In addition, the birth rate in Kazakhstan gradually but steadyly began to grow since the mid-1990s, and by the 2000s the education system in Kazakhstan was already under pressure[11]. The increasing migration has added pressure to the pre-school education system. The migration from 1999 to 2017 consistently exceeded the birth rate growth in Kazakhstan.

More than 946 thousand people migrated to Kazakhstan in 2017. In addition, the number of unregistered migrants, as a rule, far exceeds the number of officially registered[12]. According to UN estimates, Kazakhstan occupied one of the first places in the world in terms of migration and the unofficial number of immigrants in 2017 was about 2 million[13]. It should be noted that even according to official data the most part of migrants entering Kazakhstan is without higher education; only 17.5% of immigrants have higher education[14].

The dynamics of birth rate and immigration in Kazakhstan, 1999-2017. The diagram is provided by the author.
The increase in foreign direct investments, extensive construction works in the cities of Kazakhstan increased the demand for low-skilled and low-paid workers. Migrant flows in search of economic, social and creative opportunities are moving to major cities of Kazakhstan. First of all, people move in search of employment opportunities and better education for their children[15]. However, many migrants on arrival face the problem of finding well-paid jobs and access to quality pre-school and primary education.

In addition, it is necessary for the families to be registered as residents of the city in order to obtain access to public education in Kazakhstan. Thus, the city authorities do not take responsibility for the pre-school education of children who are not registered in the city. The level of pre-school age population growth is not clearly taken into account by the development plans of large cities, which may be due to the low level of shadow migration monitoring.

The unregistered children most of all need access to high-quality public education, as they often belong to socially vulnerable groups of the population. Achieving the necessary reading and math skills is often very difficult for migrants and children from socially vulnerable groups[16]. Socially vulnerable students in Kazakhstan score in PISA 41 points less compared with counterparts from well-to-do families.

PISA is a test assessing the skills and knowledge of students (15 years old) in more than 70 countries around the world in three areas: mathematical, reading and science literacy. The test is organized by the OECD in consortium with leading international scientific organizations. In PISA-2015 Kazakhstan takes the 52nd place in reading, 42nd in science and mathematical literacy among 72 countries.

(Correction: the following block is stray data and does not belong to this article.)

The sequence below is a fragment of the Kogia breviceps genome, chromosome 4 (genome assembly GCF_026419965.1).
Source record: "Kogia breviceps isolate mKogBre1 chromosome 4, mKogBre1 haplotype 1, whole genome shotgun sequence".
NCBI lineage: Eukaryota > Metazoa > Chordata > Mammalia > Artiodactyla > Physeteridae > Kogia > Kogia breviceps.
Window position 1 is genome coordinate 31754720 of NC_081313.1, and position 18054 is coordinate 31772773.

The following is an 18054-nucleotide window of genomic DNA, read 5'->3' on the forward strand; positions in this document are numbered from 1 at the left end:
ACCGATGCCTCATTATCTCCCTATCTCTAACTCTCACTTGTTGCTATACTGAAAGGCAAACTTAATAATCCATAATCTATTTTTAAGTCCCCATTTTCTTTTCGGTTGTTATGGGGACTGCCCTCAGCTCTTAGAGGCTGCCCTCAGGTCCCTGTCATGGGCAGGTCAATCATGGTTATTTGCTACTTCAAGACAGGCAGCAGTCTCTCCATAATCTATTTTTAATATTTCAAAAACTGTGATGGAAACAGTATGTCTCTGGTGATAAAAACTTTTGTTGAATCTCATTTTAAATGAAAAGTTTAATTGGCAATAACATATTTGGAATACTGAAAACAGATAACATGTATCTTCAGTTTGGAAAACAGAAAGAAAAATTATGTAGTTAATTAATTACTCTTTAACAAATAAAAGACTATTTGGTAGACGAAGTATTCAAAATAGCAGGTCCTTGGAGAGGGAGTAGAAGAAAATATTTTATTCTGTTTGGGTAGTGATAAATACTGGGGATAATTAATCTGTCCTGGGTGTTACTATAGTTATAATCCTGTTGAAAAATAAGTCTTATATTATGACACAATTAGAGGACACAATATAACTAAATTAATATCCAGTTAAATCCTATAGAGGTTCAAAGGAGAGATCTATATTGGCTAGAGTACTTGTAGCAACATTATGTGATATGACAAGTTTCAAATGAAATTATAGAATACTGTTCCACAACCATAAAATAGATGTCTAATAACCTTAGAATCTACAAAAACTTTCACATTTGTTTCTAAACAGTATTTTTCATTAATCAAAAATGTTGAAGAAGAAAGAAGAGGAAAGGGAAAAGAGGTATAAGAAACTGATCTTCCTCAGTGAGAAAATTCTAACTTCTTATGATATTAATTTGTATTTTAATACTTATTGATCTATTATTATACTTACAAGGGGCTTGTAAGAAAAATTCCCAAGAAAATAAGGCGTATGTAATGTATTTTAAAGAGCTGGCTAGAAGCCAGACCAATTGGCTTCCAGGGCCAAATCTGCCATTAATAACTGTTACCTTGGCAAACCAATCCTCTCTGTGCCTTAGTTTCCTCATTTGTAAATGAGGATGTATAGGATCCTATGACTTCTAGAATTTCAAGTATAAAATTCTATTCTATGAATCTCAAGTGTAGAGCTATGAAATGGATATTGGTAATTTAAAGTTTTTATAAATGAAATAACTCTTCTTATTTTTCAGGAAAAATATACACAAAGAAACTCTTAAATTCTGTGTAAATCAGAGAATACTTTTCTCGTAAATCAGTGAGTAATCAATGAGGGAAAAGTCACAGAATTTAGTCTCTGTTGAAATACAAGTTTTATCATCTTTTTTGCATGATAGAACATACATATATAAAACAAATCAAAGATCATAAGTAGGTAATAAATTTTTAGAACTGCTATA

“Socio-economically vulnerable students in Kazakhstan are 1.6 times more likely to show low PISA results”[17].

What did the Kazakh government do to eliminate this problem?

The Kazakh government has achieved tremendous success in expanding children’s educational opportunities, but significant improvements are still needed. We can highlight the following measures to ensure equal educational opportunities for children:

  1. In order to solve the problem of access to pre-school education in 2010, the President of the Republic of Kazakhstan approved the “Balapan program for the provision of children with pre-school education and training for 2010-2020” in his message to the people of Kazakhstan “New Decade – New Economic Recovery – New Opportunities of Kazakhstan”. The objective of this program is to provide pre-school education to 100% of children by 2020 through the construction of new kindergartens, nationalization of old ones and provision of subsidies for the private ones[18]. In 2010, the Kazakh government simplified licensing for opening childcare centers and private kindergartens. In addition, there are a number of other programs aimed at encouraging the private sector to create childcare institutions, such as public-private partnerships, “Damu” loan programs on favorable terms, and etc. Thus, the number of kindergartens has increased in 9 times since 2000. In 2018, there were 10,314 pre-school organizations in Kazakhstan, 4,057 of which are located in urban areas[19].
  2. To reduce the shortage of places in primary school education, the Kazakh government has introduced a program to expand schools (build additions to the structures) and build new schools.
  3. The Kazakh government has also introduced a number of programs in the field of education, including the Strategic Development Plan of the Republic of Kazakhstan up to 2020, the State Program for the Development of Education for 2011-2020, and etc. From year to year, the funding of the education sector increases. The government invests more than 4% of GDP into education development[20].
The infographic presents the summed average scores of the PISA-2015 leading countries, i.e. the countries with the best education system.
Despite these measures, there are difficulties in placing children in state kindergartens. The undertaken programs and initiatives were mainly focused on urban dwellers and did not address the problems of children that are not registered in the cities. In many programs the access to education for migrants, socially vulnerable groups and minorities has been significantly ignored. Due to the high concentration of ethnic minorities and increasing migration, the provision of equal educational opportunities is especially important for Kazakhstan. Today, UNICEF ​​(United Nations Children’s Fund – Editor’s note) in Kazakhstan is also considering this issue and is exploring issues of migration and accessibility of education for migrants’ children in Kazakhstan and Central Asia.